It is also a felony offense of burglary in the second degree if an alleged offender enters a government building, religious establishment, historic property, or school building without consent and with intent to commit or commits, either directly or as an accomplice, a theft or criminal damage of property offense.
Burglary in the First Degree
It is a felony punishable by a mandatory minimum of six months committed to the commissioner of corrections or county workhouse up to 20 years in prison and/or a fine of up to $35,000 for an alleged offender to enter a building without consent and with intent to commit a crime, or enter a building without consent and commit a crime while in the building, either directly or as an accomplice, if:
- the building is a dwelling and another person, not an accomplice, is present in it when the burglar enters or at any time while the burglar is in the building;
- the burglar possesses, when entering or at any time while in the building, any of the following: a dangerous weapon, any article used or fashioned in a manner to lead the victim to reasonably believe it to be a dangerous weapon, or an explosive; or
- the burglar assaults a person within the building or on the building's appurtenant property.
In some cases, alleged offenders may face felony charges related to burglary even if they did not illegally enter a building. Minnesota Statute § 609.59 establishes possession of burglary or theft tools as a felony offense punishable by up to three years in prison and/or a fine of up to $5,000.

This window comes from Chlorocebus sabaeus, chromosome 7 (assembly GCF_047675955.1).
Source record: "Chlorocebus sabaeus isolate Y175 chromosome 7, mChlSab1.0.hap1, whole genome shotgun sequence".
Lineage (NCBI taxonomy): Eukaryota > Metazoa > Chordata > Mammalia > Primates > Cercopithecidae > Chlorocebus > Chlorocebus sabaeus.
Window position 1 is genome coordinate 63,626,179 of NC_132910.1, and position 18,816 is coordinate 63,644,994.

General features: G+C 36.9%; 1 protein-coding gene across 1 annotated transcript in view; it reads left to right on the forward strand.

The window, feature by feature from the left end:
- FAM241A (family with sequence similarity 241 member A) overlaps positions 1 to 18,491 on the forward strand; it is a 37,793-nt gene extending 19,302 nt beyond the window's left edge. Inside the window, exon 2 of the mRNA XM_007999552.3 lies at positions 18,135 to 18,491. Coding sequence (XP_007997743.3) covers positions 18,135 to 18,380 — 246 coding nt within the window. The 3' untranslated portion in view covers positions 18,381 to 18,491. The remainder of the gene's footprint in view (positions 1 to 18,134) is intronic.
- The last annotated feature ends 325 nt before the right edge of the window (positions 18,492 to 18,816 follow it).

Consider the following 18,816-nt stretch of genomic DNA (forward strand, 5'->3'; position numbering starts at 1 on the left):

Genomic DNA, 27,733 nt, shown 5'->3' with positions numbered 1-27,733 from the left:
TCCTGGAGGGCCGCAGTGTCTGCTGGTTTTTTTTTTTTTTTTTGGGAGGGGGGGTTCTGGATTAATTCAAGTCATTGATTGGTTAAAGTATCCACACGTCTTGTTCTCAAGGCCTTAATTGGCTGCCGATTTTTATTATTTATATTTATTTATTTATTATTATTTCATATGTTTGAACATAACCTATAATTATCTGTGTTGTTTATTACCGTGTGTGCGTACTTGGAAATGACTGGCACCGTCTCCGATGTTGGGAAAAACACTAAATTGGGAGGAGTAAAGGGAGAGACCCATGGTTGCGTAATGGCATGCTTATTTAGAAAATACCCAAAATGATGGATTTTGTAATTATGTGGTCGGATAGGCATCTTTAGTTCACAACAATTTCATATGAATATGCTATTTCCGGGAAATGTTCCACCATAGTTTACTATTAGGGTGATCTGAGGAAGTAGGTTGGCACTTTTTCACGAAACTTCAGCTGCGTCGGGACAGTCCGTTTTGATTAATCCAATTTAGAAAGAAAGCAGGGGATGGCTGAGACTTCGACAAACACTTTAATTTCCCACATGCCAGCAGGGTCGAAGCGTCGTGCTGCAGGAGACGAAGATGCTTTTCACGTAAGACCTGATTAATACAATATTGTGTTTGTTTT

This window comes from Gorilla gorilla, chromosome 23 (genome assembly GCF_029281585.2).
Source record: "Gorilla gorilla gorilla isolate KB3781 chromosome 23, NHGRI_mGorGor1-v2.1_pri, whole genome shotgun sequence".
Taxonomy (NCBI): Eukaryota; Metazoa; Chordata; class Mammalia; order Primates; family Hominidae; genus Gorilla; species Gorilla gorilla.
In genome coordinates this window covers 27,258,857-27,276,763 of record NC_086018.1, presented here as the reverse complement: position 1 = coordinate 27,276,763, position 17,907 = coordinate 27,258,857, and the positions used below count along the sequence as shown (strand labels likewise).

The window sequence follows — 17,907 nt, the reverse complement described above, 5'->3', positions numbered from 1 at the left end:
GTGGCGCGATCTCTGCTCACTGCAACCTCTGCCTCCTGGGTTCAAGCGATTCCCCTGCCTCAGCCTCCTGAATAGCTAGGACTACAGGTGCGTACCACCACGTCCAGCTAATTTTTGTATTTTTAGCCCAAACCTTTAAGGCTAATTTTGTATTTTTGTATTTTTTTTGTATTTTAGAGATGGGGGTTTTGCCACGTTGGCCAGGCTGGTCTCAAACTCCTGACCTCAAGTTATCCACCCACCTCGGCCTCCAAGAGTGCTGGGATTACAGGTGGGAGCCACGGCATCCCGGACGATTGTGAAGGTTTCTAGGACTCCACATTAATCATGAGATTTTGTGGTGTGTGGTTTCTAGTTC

People may be charged with this crime if they have in their possession “any device, explosive, or other instrumentality with intent to use or permit the use of the same to commit burglary or theft.” Some objects that may be considered so-called burglary tools include, but are not limited to:
- Bolt cutters;
- Center hole punches;
- Ceramic spark plugs;
- Lock picks;
- Master keys;
- Porcelain chips;
- Prying devices;
- Slim jims;
- Thermal lances; or
Many of the items listed above have perfectly legitimate everyday uses. It is incredibly difficult for a prosecutor to prove an alleged offender’s supposed criminal intent, and an attorney can determine the best possible defenses that can result in criminal charges in these cases being reduced or possibly even dismissed.
Residential Burglaries | City of Apple Valley — The Apple Valley Police Department provides free home premise surveys for residents in which they come to your house and check it for security features such as locks, lighting, and landscaping. On this website, you can learn how to set up an appointment. You can also read some tips to help reduce your chances of being a burglary victim.
City of Apple Valley Police Department
7100 147th Street West
St. Paul, MN 55124
Uniform Crime Report | Minnesota Department of Public Safety — The Minnesota Bureau of Criminal Apprehension (BCA) compiles a statistical report each year detailing the amount of criminal activity in the state. In this 2014 report, you can find extensive statistics relating to burglary offenses committed in Minnesota. Learn more about residential and non-residential burglary losses, average dollar loss per burglary offense, and the number of burglaries committed in specific counties or cities.
Minnesota Department of Public Safety
445 Minnesota Street
St. Paul, MN 55101
Find a Lawyer for Burglary Defense in Dakota County
Do you think that you might be the target of a criminal investigation or have you already been arrested for an alleged burglary in the Minneapolis-St. Paul area? It is in your best interest to make sure that you contact James Blumberg Law before speaking to authorities about your role in any property crime.
Apple Valley criminal defense attorney James Blumberg is a former prosecutor who represents clients in several surrounding areas, including Lakeville, Burnsville, Eagan, St. Cloud, Minnetonka, Bloomington, and many more. He can review your case as soon as you call (952) 431-7758 or fill out an online contact form to set up a free consultation.